disclosure of clinical data

Publication of clinical trial data and results continues to be a hot topic in the EU. A recent BMJ article investigated the level of compliance with the European Commission’s requirement that the results of all trials are published within 12 months of completion. The Commission guidance expands on the obligations in the Clinical Trials Directive, and states that for all trials (paediatric and non-paediatric), result-related information should be supplied and made public within 12 months of the completion of the trial (not after grant of the marketing authorisation), including a summary of the results and conclusions.

The retrospective cohort study found that despite the Commission guidance, of the 7,274 trials where results were due, only 49.5% reported results, although trials with a commercial sponsor were substantially more likely to post results than those with a non-commercial sponsor (68.1% compared to 11.0%).

Continue Reading Update on Clinical Trials Transparency in the EU

In a report published on 16 July regarding the implementation of its flagship policy on the publication of clinical data (Policy 0070), the EMA has announced that Brexit and the Agency’s relocation will result in some areas of work being “temporarily reprioritised, suspended or postponed to resource Brexit preparedness activities and safeguard core activities”. The Agency has explained that this will mean a reduced publication of clinical data during the second half of 2018 and in 2019. However, it notes that this reduction is only temporary and its “proactive publication level” will be restored to the level set out at the start of the policy once the relocation is completed.

This follows its previous announcement, on 27 June 2018, explaining that the Agency is no longer in a position to process access to documents requests issued from outside the EU.

The report also sheds light on the total number of documents published on the Clinical Data Publication (CDP) website, the amount of commercially confidential information (CCI) redacted, the reasons for rejecting redactions and the anonymisation techniques used by the Agency.

The report indicates that the EMA accepted 24% of CCI redactions proposed by pharmaceutical companies, with the overall result that only 0.01% of 1.3 million pages (3,000 documents) published contained CCI redactions. The most common reasons for rejecting redactions were insufficient justification and information already existing in the public domain. The key reasons for accepting redactions were the provision of detailed information on analytical assays or methods and justifications based on future development plans.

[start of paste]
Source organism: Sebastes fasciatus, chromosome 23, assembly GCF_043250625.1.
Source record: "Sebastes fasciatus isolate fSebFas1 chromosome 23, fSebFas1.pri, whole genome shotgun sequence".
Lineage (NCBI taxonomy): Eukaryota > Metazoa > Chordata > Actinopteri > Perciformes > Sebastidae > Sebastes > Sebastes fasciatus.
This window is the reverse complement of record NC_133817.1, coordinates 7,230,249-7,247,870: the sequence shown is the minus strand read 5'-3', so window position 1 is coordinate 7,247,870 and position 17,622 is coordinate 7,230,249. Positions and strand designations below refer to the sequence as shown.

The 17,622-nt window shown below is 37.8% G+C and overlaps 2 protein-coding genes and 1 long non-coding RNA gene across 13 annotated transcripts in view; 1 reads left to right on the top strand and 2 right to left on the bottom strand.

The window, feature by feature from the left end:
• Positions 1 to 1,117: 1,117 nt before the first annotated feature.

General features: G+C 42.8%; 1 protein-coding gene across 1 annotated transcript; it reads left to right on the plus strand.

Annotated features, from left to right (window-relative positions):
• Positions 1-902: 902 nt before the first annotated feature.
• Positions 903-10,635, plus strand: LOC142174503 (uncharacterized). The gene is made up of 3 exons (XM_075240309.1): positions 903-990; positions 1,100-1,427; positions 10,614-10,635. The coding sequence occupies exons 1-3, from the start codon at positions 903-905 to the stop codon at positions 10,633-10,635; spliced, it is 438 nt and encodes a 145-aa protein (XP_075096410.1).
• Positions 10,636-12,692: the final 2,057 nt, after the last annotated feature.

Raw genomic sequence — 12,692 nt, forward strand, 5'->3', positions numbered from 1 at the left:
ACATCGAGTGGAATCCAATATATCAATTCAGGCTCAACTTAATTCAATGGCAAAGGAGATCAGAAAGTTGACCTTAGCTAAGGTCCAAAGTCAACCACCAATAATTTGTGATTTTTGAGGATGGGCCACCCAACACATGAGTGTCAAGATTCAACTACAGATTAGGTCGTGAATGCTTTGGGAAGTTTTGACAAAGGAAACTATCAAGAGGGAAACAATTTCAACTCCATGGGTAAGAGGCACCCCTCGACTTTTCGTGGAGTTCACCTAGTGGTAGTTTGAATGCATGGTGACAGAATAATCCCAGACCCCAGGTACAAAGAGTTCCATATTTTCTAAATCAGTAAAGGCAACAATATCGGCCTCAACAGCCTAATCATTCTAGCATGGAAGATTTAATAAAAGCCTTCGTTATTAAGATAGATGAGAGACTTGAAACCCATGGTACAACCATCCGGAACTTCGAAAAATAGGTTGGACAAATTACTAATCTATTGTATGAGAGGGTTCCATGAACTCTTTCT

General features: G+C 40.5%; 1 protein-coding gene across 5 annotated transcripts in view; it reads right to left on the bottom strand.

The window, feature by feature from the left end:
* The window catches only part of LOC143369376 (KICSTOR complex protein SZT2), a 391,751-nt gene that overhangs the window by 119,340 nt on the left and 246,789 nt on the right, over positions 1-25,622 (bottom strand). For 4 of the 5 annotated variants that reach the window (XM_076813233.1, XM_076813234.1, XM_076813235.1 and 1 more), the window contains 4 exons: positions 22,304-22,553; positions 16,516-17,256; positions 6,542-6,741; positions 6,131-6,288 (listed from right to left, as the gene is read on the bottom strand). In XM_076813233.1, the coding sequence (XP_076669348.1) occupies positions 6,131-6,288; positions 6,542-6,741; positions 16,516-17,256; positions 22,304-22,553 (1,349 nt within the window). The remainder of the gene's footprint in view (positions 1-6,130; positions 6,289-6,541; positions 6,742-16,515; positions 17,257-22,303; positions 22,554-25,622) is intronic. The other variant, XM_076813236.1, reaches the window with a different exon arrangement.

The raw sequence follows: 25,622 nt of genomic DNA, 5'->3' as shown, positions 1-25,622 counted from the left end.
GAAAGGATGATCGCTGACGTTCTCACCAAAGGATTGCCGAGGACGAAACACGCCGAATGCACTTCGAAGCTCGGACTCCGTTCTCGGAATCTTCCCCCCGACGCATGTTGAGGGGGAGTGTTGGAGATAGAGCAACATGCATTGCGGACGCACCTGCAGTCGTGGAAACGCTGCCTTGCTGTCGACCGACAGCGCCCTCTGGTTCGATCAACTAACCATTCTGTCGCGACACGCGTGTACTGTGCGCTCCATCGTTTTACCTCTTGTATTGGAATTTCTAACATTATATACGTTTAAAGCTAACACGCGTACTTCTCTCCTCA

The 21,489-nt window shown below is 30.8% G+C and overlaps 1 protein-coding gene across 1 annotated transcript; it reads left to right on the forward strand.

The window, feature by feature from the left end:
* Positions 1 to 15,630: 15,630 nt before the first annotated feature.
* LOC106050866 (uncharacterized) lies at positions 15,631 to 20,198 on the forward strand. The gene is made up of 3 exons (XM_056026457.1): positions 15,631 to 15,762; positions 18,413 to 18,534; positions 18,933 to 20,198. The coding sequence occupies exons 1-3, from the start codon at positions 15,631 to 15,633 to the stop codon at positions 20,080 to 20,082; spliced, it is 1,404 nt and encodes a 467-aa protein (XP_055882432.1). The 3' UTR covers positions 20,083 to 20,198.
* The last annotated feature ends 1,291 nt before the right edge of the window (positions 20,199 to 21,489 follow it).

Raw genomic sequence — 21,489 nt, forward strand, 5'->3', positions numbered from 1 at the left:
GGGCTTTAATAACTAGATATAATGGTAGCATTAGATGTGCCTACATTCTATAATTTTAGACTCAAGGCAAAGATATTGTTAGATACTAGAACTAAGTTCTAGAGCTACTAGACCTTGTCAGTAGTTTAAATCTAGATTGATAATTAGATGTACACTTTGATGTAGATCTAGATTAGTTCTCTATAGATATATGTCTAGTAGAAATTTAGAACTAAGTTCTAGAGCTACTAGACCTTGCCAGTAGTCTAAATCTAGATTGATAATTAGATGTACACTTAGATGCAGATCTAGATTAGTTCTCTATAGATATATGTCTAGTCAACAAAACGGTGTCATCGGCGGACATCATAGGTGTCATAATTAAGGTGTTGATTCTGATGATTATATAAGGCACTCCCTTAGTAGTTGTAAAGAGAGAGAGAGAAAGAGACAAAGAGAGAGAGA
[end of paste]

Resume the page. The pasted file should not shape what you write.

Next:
On 27 June 2018, the EMA published a short notification on its website informing readers that “The Agency is no longer in a position to process access to documents requests issued from outside the EU.

Article 2(2) of Regulation (EC) No 1049/2001, setting out the EU legislative framework for freedom of information (the Public Access Regulation), provides EU institutions with the discretion to disclose to individuals from third countries documents they have drawn-up or received, provided the conditions of such access are no less restrictive than that provided to EU citizens under Article 2(1) of the same regulation. This change in policy means that only “Citizens of the EU and natural or legal persons residing or having their registered office in an EU Member State have the right of access to EMA documents.Continue Reading Update to the EMA’s Position on Access to Documents

While the Clinical Trials Regulation (EU No. 536/2014) (the Regulation) was adopted in April 2014, the Regulation does not come into operation until 6 months after the clinical trials portal and database (the EUPD) has been set up, independently audited, and notification of the successful audit published by the Commission. The operation of this database has been delayed a number of times, as the development of a system to cover so many aspects of the new Regulation is taking longer than expected.

Continue Reading Update on the EU Clinical Trials Portal and Database

The European Ombudsman, who investigates complaints of maladministration in the institutions and bodies of the European Union, recently handed down its decision in a case against the European Medicines Agency (EMA). The complaint concerned the EMA’s refusal to disclose the identity of parties who request access to documents held by the EMA. In the past, the EMA had stated that the “identity and/or the name of the organisation of the requestor will be used for the sole purpose of processing the request and will not be disclosed to third parties”. Instead, third parties, including the owner of the document requested, would only be told the request came from a “pharmaceutical company” or “law firm”. Last week, the Ombudsmen confirmed that the EMA has changed its policy in light of its recommendations.

Continue Reading EMA’s revised approach to disclosure of the parties who request access to documents